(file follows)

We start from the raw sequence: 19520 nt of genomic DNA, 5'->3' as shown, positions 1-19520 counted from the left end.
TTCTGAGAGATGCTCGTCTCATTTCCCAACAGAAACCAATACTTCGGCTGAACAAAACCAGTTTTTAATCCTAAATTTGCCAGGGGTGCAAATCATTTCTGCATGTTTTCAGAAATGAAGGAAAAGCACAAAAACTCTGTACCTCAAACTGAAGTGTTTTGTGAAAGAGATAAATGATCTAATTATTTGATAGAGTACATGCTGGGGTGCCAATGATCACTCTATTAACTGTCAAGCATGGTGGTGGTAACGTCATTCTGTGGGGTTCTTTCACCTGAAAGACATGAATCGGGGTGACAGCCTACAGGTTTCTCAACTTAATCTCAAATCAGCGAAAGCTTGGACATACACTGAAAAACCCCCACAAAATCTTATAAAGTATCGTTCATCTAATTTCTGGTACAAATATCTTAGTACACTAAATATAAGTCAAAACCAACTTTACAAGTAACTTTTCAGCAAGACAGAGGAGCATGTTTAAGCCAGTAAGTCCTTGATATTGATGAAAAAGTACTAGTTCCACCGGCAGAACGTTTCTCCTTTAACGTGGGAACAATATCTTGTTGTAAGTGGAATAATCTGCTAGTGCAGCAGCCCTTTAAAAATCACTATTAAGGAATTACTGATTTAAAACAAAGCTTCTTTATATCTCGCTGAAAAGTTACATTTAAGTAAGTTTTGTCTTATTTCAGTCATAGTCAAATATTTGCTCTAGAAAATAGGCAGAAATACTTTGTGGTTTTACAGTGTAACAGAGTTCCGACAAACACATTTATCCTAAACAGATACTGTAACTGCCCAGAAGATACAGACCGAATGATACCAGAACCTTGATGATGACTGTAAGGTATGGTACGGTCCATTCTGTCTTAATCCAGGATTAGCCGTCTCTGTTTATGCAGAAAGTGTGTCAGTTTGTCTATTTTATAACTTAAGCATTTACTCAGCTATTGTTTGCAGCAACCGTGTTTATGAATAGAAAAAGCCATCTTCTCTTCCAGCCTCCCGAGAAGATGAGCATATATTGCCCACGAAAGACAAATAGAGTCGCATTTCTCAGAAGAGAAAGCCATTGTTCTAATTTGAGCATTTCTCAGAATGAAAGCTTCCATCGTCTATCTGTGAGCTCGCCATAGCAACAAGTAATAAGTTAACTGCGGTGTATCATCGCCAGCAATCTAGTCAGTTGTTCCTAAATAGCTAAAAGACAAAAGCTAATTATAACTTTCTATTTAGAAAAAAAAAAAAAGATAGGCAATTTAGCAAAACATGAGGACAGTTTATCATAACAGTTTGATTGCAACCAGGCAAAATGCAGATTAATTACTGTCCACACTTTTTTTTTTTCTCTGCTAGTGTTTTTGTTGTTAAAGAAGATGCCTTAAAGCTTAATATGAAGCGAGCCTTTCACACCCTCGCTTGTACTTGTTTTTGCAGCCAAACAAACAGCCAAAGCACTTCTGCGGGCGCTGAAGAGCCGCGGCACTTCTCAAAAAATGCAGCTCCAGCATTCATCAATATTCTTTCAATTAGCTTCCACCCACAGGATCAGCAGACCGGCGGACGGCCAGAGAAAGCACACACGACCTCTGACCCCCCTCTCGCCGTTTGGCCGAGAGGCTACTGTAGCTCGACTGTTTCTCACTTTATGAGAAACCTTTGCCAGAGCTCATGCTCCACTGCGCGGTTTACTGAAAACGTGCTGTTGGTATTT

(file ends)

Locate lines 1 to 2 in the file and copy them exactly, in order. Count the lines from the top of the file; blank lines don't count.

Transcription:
We start from the raw sequence: 19520 nt of genomic DNA, 5'->3' as shown, positions 1-19520 counted from the left end.
TTCTGAGAGATGCTCGTCTCATTTCCCAACAGAAACCAATACTTCGGCTGAACAAAACCAGTTTTTAATCCTAAATTTGCCAGGGGTGCAAATCATTTCTGCATGTTTTCAGAAATGAAGGAAAAGCACAAAAACTCTGTACCTCAAACTGAAGTGTTTTGTGAAAGAGATAAATGATCTAATTATTTGATAGAGTACATGCTGGGGTGCCAATGATCACTCTATTAACTGTCAAGCATGGTGGTGGTAACGTCATTCTGTGGGGTTCTTTCACCTGAAAGACATGAATCGGGGTGACAGCCTACAGGTTTCTCAACTTAATCTCAAATCAGCGAAAGCTTGGACATACACTGAAAAACCCCCACAAAATCTTATAAAGTATCGTTCATCTAATTTCTGGTACAAATATCTTAGTACACTAAATATAAGTCAAAACCAACTTTACAAGTAACTTTTCAGCAAGACAGAGGAGCATGTTTAAGCCAGTAAGTCCTTGATATTGATGAAAAAGTACTAGTTCCACCGGCAGAACGTTTCTCCTTTAACGTGGGAACAATATCTTGTTGTAAGTGGAATAATCTGCTAGTGCAGCAGCCCTTTAAAAATCACTATTAAGGAATTACTGATTTAAAACAAAGCTTCTTTATATCTCGCTGAAAAGTTACATTTAAGTAAGTTTTGTCTTATTTCAGTCATAGTCAAATATTTGCTCTAGAAAATAGGCAGAAATACTTTGTGGTTTTACAGTGTAACAGAGTTCCGACAAACACATTTATCCTAAACAGATACTGTAACTGCCCAGAAGATACAGACCGAATGATACCAGAACCTTGATGATGACTGTAAGGTATGGTACGGTCCATTCTGTCTTAATCCAGGATTAGCCGTCTCTGTTTATGCAGAAAGTGTGTCAGTTTGTCTATTTTATAACTTAAGCATTTACTCAGCTATTGTTTGCAGCAACCGTGTTTATGAATAGAAAAAGCCATCTTCTCTTCCAGCCTCCCGAGAAGATGAGCATATATTGCCCACGAAAGACAAATAGAGTCGCATTTCTCAGAAGAGAAAGCCATTGTTCTAATTTGAGCATTTCTCAGAATGAAAGCTTCCATCGTCTATCTGTGAGCTCGCCATAGCAACAAGTAATAAGTTAACTGCGGTGTATCATCGCCAGCAATCTAGTCAGTTGTTCCTAAATAGCTAAAAGACAAAAGCTAATTATAACTTTCTATTTAGAAAAAAAAAAAAAGATAGGCAATTTAGCAAAACATGAGGACAGTTTATCATAACAGTTTGATTGCAACCAGGCAAAATGCAGATTAATTACTGTCCACACTTTTTTTTTTTCTCTGCTAGTGTTTTTGTTGTTAAAGAAGATGCCTTAAAGCTTAATATGAAGCGAGCCTTTCACACCCTCGCTTGTACTTGTTTTTGCAGCCAAACAAACAGCCAAAGCACTTCTGCGGGCGCTGAAGAGCCGCGGCACTTCTCAAAAAATGCAGCTCCAGCATTCATCAATATTCTTTCAATTAGCTTCCACCCACAGGATCAGCAGACCGGCGGACGGCCAGAGAAAGCACACACGACCTCTGACCCCCCTCTCGCCGTTTGGCCGAGAGGCTACTGTAGCTCGACTGTTTCTCACTTTATGAGAAACCTTTGCCAGAGCTCATGCTCCACTGCGCGGTTTACTGAAAACGTGCTGTTGGTATTT